“Drop the gear-iron, or I’ll send you to the spirits myself!” Krumer snarled, baring his slightly enlarged canine teeth. The feeble orange light and dancing shadows from the campfire cast his orcish features and wild, long dreadlocks into an almost demonic look. William stepped out, his own weapon drawn and ready, to emphasize the first mate’s request.
The man with the revolver slowly relaxed his grip, then tossed the revolver away. Behind him, on the ground, the other guard carefully slid his hand under his coat. William was on him in a flash, jerking the man’s hand out into the open. Instead of a weapon, the man clutched desperately at a flask of yellow liquid! William pried the flask out of the man’s death grip, then smashed the bottle against the crate.
“None of those tricks, I’ve heard about that poison already. If ya want a drink, try whiskey,” William snapped.
“Yer dead!” the man on the ground spit back. “Yer both walkin’ dead men! Fomorians don’t forget!”
Krumer smiled darkly. “At least we know this is the right camp. Where’s your third?”
The two Fomorians said nothing in reply. Immediately, the sound of a rifle shot broke the silence followed by a scream of pain in the darkness! The first mate instinctively spun around. Behind Krumer, partially hidden in shadow, was the would-be gunman. He was on his knees, clutching his wounded right hand; his ruined pistol lay in the grass, ripped from his hand by Noel’s uncanny marksmanship.
“There is the third, mon ami,” Noel St. Claire said from out in the darkness.
“Thank you, Mr. St. Claire,” Krumer replied with a short nod. The first mate walked forward to snatch up the wounded gunman by the collar. He jerked the man to his feet, then rummaged through his pockets. Jerking free a flask of Hellgate elixir, Krumer hurled it towards the crates. The flask shattered, splattering its contents against the wood.
By the campfire, the two Fomorians started to rise. William leveled his pistol at the closest man.
“None of that, now,” William ordered. He thrust out a hand to the Fomorian to his left. “Yer next. Give.”
The Fomorian hesitated, then begrudgingly handed over his flask. William destroyed it like he had the others.
Krumer grinned maliciously at his wounded captive. “Since you seem to be the clever one, we start with you. We know your misbegotten brethren are about – where are they?”
“Go spit!” the Fomorian snapped.
“I do not think he likes us,” Noel said calmly, then walked forward. The dark skinned rifleman stopped next to the crates, then rapped the side of one carefully with a knuckle out of curiosity. “Perhaps you did not enunciate, mon ami. You do have a little bit of an accent.”
Krumer tightened his grip on the man’s collar, glaring at the wounded Fomorian. “Perhaps Mr. St. Claire is right, you didn’t understand. Let me try again. You have a crewmate of ours, and at least one good friend. We want them back and we will do anything to find them.” The orc pulled the sailor close to his face, black eyes hard, his jaw set in a snarl. “Anything,” he said in a deadly whisper. “Now, where are they?”
The Fomorian glared back, though Krumer could tell the man’s resolve was starting to weaken. Abruptly, static crackled from nearby! An opti-telegraphic laying on the grass near the crates burst to life as it received a signal!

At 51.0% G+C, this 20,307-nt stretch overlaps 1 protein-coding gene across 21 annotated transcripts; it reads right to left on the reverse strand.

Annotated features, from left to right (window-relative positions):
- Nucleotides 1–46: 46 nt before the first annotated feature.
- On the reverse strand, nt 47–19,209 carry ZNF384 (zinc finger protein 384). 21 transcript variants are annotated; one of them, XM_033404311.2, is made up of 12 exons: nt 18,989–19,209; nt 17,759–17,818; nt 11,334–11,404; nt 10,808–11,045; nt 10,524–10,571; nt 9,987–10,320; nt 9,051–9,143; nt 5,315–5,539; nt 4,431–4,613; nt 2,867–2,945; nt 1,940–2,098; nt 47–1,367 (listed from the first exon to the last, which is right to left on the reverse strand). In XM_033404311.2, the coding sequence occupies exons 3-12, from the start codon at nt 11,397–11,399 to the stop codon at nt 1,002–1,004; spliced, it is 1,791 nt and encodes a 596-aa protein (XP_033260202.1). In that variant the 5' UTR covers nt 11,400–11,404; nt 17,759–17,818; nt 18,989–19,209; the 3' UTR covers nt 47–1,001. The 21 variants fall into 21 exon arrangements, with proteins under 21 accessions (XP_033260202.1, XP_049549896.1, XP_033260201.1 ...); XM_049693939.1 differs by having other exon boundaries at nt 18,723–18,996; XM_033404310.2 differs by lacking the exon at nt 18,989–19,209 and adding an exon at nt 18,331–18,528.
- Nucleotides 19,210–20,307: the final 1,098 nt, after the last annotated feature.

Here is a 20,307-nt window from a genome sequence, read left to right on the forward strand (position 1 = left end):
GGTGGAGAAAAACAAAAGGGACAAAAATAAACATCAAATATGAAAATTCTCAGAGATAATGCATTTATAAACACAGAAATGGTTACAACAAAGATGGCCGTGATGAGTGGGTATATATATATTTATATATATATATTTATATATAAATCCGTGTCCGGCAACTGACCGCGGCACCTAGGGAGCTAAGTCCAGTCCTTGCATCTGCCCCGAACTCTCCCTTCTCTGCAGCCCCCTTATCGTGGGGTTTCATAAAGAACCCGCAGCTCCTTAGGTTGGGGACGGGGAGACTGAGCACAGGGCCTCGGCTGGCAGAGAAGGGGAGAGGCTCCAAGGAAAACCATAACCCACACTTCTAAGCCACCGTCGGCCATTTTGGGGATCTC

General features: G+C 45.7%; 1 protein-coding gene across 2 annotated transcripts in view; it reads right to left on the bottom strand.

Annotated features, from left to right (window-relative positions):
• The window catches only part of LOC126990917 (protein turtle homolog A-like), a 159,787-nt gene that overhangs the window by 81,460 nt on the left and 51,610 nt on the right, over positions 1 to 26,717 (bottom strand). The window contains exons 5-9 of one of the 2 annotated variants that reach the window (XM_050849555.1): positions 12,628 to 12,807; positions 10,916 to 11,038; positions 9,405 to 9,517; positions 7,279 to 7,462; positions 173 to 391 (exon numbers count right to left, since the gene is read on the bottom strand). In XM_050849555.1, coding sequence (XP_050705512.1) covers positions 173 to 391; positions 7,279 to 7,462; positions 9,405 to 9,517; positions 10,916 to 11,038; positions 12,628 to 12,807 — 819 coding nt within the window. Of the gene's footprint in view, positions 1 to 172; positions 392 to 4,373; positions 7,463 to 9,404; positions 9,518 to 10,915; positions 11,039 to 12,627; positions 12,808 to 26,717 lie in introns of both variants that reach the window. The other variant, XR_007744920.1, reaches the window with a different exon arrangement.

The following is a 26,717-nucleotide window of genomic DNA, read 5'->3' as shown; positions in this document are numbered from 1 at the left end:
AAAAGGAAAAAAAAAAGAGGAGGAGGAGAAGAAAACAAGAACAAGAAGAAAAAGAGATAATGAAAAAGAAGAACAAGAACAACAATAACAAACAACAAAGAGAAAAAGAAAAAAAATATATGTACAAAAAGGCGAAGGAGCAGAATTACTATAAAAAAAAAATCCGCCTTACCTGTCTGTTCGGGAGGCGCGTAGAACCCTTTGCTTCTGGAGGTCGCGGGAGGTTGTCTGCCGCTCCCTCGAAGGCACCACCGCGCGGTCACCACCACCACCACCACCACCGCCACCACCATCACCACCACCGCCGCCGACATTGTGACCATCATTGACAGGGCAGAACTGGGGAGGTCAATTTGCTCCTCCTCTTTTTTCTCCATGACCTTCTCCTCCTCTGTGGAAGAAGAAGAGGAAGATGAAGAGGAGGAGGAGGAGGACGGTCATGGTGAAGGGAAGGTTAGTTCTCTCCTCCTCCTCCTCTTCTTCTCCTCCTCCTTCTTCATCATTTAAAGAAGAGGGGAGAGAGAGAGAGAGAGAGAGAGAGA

“Sender: Ian Tonks Wilkerson. Emergency message as follows: Track this signal.” The scratchy, electronic voice blurted from the opti. “Prime the lightning cannons for full broadside. Fomorians buried below those ruins in the hills by the river. Prisoners to be gassed to death.”
“It is your pilot!” Noel said, startled.
William’s head jerked toward the sound. “Mr. Wilkerson!”
“Grab the opti!” Krumer ordered. “Track the signal!”
Noel reached for the device, but not before the two Fomorians seated by the fire lunged for Noel and William. The first man threw a handful of dirt into the young man’s face while the second – the man who had been tangled in his blanket – slammed Noel into the crates!
The rifleman grunted in pain while the crates behind him wobbled with the impact. The Fomorian tried to snatch up the opti, but the device slipped from his hands to the ground! The precision clockwork device landed hard on its corner. The sound of breaking glass and a popped spring answered the motion.
Nearby, blinded, William put a hand to his eyes while with the other he squeezed the trigger twice. Bullets hammered into his attacker’s chest. A crimson stain exploded across his shirt, his body jerking from the impact. The Fomorian slumped sideways onto the ground at William’s feet.
The wounded Fomorian still in the first mate’s grip swung a desperate uppercut to the orc’s midsection. Krumer turned slightly to deflect most of the blow. With an enraged roar, the orc slammed his forehead into the Fomorian’s face! The sailor yowled in pain, quivering from the impact. Krumer blinked, ignoring both the pain and mild dizziness. He had no time for that now; he had good people to rescue.
Noel quickly ratcheted the lever of his Winchester, leveling the barrel at the last Fomorian sailor five feet away. The man froze in mid-step, his hands inches from the communications device.
“Touch that wonderful little box, mon ami, and you will touch nothing again,” Noel said calmly with the hint of a smile. His good humor stopped short of his dark eyes, which were as cold as granite.
William blinked back the tears welling in his eyes from the dirt. Shaking his head, he stumbled over to scoop up the opti from the ground. “It might need a bit of repair. Signal looks like it was from the south-southeast.” The tracker pointed in that direction. “Last I recall, towards some proper hills and serious peat bogs.”
Krumer tossed aside the limp body of the wounded Fomorian like he would discard a bloody rag. The man collapsed in a heap on the ground, whimpering. Almost as if in response, the dull rumble of numerous explosions rolled through the air from the direction William indicated. Over the ink-dark trees, Krumer thought he saw the briefest smudge of orange for just a moment on the horizon. Then it was gone.
“Best tell the Captain.” Krumer told William and Noel. “We’ve found the mouth of hell he’s been looking for.”